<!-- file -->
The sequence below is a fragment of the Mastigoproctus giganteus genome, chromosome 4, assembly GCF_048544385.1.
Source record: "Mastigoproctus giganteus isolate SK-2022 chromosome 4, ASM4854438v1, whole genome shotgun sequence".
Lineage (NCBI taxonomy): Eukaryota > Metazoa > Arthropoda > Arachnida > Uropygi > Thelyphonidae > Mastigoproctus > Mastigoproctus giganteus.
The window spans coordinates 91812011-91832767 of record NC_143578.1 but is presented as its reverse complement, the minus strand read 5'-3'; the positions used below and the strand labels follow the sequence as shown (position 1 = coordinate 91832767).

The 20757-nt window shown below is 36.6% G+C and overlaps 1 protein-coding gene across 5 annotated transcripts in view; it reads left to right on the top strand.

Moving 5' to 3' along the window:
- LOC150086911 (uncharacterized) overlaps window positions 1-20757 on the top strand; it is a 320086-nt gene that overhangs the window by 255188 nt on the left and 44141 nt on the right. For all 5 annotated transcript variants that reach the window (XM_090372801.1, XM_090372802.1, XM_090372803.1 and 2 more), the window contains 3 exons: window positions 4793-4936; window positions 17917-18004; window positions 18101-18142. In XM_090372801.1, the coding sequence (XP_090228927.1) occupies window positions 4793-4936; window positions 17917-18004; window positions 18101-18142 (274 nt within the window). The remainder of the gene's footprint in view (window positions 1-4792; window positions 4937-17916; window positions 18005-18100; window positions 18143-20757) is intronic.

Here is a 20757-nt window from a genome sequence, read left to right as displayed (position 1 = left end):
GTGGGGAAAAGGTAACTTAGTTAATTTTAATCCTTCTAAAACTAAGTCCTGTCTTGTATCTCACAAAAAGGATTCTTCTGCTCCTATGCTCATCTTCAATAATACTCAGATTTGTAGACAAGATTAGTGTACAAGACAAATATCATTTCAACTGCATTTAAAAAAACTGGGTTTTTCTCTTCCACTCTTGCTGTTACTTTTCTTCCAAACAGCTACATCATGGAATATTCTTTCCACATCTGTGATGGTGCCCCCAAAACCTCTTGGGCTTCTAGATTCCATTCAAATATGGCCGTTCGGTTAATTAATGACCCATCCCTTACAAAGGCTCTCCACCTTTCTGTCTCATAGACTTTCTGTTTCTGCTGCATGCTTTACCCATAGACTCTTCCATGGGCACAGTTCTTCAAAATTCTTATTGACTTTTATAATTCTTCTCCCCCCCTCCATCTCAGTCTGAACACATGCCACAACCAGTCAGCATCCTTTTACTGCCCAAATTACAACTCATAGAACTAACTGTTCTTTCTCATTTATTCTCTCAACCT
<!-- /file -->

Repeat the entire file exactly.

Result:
The sequence below is a fragment of the Mastigoproctus giganteus genome, chromosome 4, assembly GCF_048544385.1.
Source record: "Mastigoproctus giganteus isolate SK-2022 chromosome 4, ASM4854438v1, whole genome shotgun sequence".
Lineage (NCBI taxonomy): Eukaryota > Metazoa > Arthropoda > Arachnida > Uropygi > Thelyphonidae > Mastigoproctus > Mastigoproctus giganteus.
The window spans coordinates 91812011-91832767 of record NC_143578.1 but is presented as its reverse complement, the minus strand read 5'-3'; the positions used below and the strand labels follow the sequence as shown (position 1 = coordinate 91832767).

The 20757-nt window shown below is 36.6% G+C and overlaps 1 protein-coding gene across 5 annotated transcripts in view; it reads left to right on the top strand.

Moving 5' to 3' along the window:
- LOC150086911 (uncharacterized) overlaps window positions 1-20757 on the top strand; it is a 320086-nt gene that overhangs the window by 255188 nt on the left and 44141 nt on the right. For all 5 annotated transcript variants that reach the window (XM_090372801.1, XM_090372802.1, XM_090372803.1 and 2 more), the window contains 3 exons: window positions 4793-4936; window positions 17917-18004; window positions 18101-18142. In XM_090372801.1, the coding sequence (XP_090228927.1) occupies window positions 4793-4936; window positions 17917-18004; window positions 18101-18142 (274 nt within the window). The remainder of the gene's footprint in view (window positions 1-4792; window positions 4937-17916; window positions 18005-18100; window positions 18143-20757) is intronic.

Here is a 20757-nt window from a genome sequence, read left to right as displayed (position 1 = left end):
GTGGGGAAAAGGTAACTTAGTTAATTTTAATCCTTCTAAAACTAAGTCCTGTCTTGTATCTCACAAAAAGGATTCTTCTGCTCCTATGCTCATCTTCAATAATACTCAGATTTGTAGACAAGATTAGTGTACAAGACAAATATCATTTCAACTGCATTTAAAAAAACTGGGTTTTTCTCTTCCACTCTTGCTGTTACTTTTCTTCCAAACAGCTACATCATGGAATATTCTTTCCACATCTGTGATGGTGCCCCCAAAACCTCTTGGGCTTCTAGATTCCATTCAAATATGGCCGTTCGGTTAATTAATGACCCATCCCTTACAAAGGCTCTCCACCTTTCTGTCTCATAGACTTTCTGTTTCTGCTGCATGCTTTACCCATAGACTCTTCCATGGGCACAGTTCTTCAAAATTCTTATTGACTTTTATAATTCTTCTCCCCCCCTCCATCTCAGTCTGAACACATGCCACAACCAGTCAGCATCCTTTTACTGCCCAAATTACAACTCATAGAACTAACTGTTCTTTCTCATTTATTCTCTCAACCT